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FutureStarrFuture Stars Halloween
Each year, his little mind is filled with a different type of show. For example, he has been watching old footage of Michael Jackson’s 1988 Motown 25 tour on YouTube and drawing what he sees.
The drama of death among stars can look pretty eerie at times. This photo of the aging red giant star CW Leonis seems like something out of a Halloween tale. The star looks like it's entrapped inside wispy orange spider webs that wrap around the star. Beams of light shine through the dust, like sunbeams on a partly cloudy day. As it runs out of fuel, the star "burps" shells of sooty carbon that escape into space. The carbon was cooked up in the star's core as a waste product of nuclear fusion. Anyone with a fireplace knows that soot is a nuisance. But carbon ejected into space provides raw material for the formation of future stars, planets, and maybe even life. On Earth, complex biological molecules consist of carbon atoms bonded with other common elements.
The orange-red "cobwebs" are dusty clouds of sooty carbon engulfing the dying star. They were created from the outer layers of CW Leonis being thrown out into the inky black void. The carbon, cooked up through nuclear fusion in the star's interior, gives it a carbon-rich atmosphere. Blasting the carbon back into space provides raw material for the formation of future stars and planets. All known life on Earth is built around the carbon atom. Complex biological molecules consist of carbon atoms bonded with other common elements in the universe. (Source: hubblesite.org)
The entire team at Visit Lake Charles is pleased to be the host for this world class baseball event in the Youth Sports Capital of Louisiana. We invite all team members, family, friends and the community to enjoy the excitement of the games at our sports facilities along with the attractions, food, culture and the great outdoors that Southwest Louisiana has to offer. I also want to encourage the community from around Southwest Louisiana to come out to watch these young men play. I guarantee that several of the participants will be playing major league baseball in the near future. (Source: www.visitlakecharles.org)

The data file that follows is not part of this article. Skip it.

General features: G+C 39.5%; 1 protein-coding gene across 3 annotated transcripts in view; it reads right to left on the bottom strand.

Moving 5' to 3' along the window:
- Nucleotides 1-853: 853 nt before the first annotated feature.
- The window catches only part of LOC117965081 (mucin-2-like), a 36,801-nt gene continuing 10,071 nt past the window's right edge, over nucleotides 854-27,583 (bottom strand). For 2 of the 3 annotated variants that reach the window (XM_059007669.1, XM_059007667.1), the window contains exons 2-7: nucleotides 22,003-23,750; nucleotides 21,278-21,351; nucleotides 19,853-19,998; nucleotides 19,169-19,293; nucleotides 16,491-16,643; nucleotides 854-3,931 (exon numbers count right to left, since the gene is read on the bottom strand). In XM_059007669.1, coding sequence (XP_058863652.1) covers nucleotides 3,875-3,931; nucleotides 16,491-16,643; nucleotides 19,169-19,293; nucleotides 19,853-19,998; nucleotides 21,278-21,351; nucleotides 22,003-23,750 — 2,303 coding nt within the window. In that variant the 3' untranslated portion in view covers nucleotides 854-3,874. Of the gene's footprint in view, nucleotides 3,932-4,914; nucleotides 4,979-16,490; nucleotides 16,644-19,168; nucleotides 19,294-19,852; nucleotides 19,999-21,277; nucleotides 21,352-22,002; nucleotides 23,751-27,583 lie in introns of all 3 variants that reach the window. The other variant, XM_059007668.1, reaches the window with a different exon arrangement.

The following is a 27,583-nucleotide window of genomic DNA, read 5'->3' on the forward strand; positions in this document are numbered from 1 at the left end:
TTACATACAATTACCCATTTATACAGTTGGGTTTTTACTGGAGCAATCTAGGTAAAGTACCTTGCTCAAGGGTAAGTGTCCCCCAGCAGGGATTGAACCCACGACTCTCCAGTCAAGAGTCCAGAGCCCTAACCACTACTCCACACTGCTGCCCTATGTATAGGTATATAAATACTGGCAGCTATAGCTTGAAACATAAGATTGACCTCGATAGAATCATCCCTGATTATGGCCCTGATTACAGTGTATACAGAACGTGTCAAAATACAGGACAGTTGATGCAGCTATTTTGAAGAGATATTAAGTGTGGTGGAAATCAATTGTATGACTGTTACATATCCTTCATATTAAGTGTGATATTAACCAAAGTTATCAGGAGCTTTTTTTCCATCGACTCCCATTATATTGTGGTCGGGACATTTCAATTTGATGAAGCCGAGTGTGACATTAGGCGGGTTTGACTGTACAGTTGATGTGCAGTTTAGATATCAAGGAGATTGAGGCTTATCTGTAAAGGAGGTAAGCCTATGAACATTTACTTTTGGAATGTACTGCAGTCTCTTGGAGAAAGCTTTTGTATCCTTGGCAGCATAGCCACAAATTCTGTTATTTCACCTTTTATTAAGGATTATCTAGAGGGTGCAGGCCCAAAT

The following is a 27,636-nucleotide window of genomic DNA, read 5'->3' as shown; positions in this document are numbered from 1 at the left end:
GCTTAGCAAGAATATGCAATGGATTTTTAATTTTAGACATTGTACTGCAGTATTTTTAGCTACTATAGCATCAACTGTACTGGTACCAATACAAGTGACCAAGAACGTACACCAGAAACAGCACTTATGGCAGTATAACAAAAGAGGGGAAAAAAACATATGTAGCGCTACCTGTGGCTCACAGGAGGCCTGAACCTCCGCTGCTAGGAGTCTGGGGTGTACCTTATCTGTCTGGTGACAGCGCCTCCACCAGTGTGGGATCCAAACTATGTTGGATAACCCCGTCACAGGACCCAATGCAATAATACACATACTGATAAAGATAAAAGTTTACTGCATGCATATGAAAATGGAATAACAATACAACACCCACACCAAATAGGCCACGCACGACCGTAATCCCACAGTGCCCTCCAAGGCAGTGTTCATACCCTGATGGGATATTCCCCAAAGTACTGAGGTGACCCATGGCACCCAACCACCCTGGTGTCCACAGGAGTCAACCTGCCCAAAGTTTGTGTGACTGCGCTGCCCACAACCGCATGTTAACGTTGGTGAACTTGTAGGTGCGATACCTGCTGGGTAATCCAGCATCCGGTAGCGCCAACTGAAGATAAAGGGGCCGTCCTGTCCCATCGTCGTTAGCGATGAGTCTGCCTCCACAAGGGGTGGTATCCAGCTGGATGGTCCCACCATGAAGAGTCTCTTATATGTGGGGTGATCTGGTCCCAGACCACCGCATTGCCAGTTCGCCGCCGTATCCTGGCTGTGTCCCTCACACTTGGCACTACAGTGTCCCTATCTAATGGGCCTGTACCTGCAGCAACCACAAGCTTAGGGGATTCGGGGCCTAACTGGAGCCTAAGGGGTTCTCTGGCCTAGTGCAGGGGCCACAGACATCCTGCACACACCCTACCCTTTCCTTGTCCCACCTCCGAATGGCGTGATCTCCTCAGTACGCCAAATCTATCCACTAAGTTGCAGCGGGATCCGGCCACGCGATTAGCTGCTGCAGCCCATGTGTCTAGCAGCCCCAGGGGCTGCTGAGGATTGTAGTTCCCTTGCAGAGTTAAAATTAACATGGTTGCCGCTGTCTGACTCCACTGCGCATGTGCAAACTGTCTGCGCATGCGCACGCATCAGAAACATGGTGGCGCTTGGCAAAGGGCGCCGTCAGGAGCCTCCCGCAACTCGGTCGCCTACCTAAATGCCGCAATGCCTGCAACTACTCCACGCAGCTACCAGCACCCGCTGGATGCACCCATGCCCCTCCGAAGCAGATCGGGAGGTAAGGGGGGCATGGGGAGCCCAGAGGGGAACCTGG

At Future Stars we put our players and teams first! We strive to run the most professional and friendly tourneys that your team will ever play in. We hire our own umpires who always increase the player experience and leave teams wanting to come back over and over again! We'll see you on the diamond in 2022! (Source: www.futurestarsofsportsindiana.com)
A star shines when the outward pressure from the fusion furnace at the core balances against the crush of gravity. When the star runs out of hydrogen fuel, the persistent pull of gravity causes the star to start collapsing. As the core shrinks, the shell of plasma surrounding the core becomes hot enough to begin fusing hydrogen. In addition, pressures and temperatures in the core rise to the point to ignite helium fusion. This generates enough heat to dramatically expand the star's outer layers and swell up into a bloated red giant.
The bright beams of light radiating outwards from CW Leonis are one of the star's most intriguing features. They've changed in brightness within a 15-year period — an incredibly short timespan in astronomical terms. Astronomers speculate that gaps in the dust shrouding CW Leonis may allow beams of starlight to pierce through and illuminate dust, like searchlight beacons through a cloudy sky. However, the exact cause of the dramatic changes in their brightness is as yet unexplained. (Source: hubblesite.org)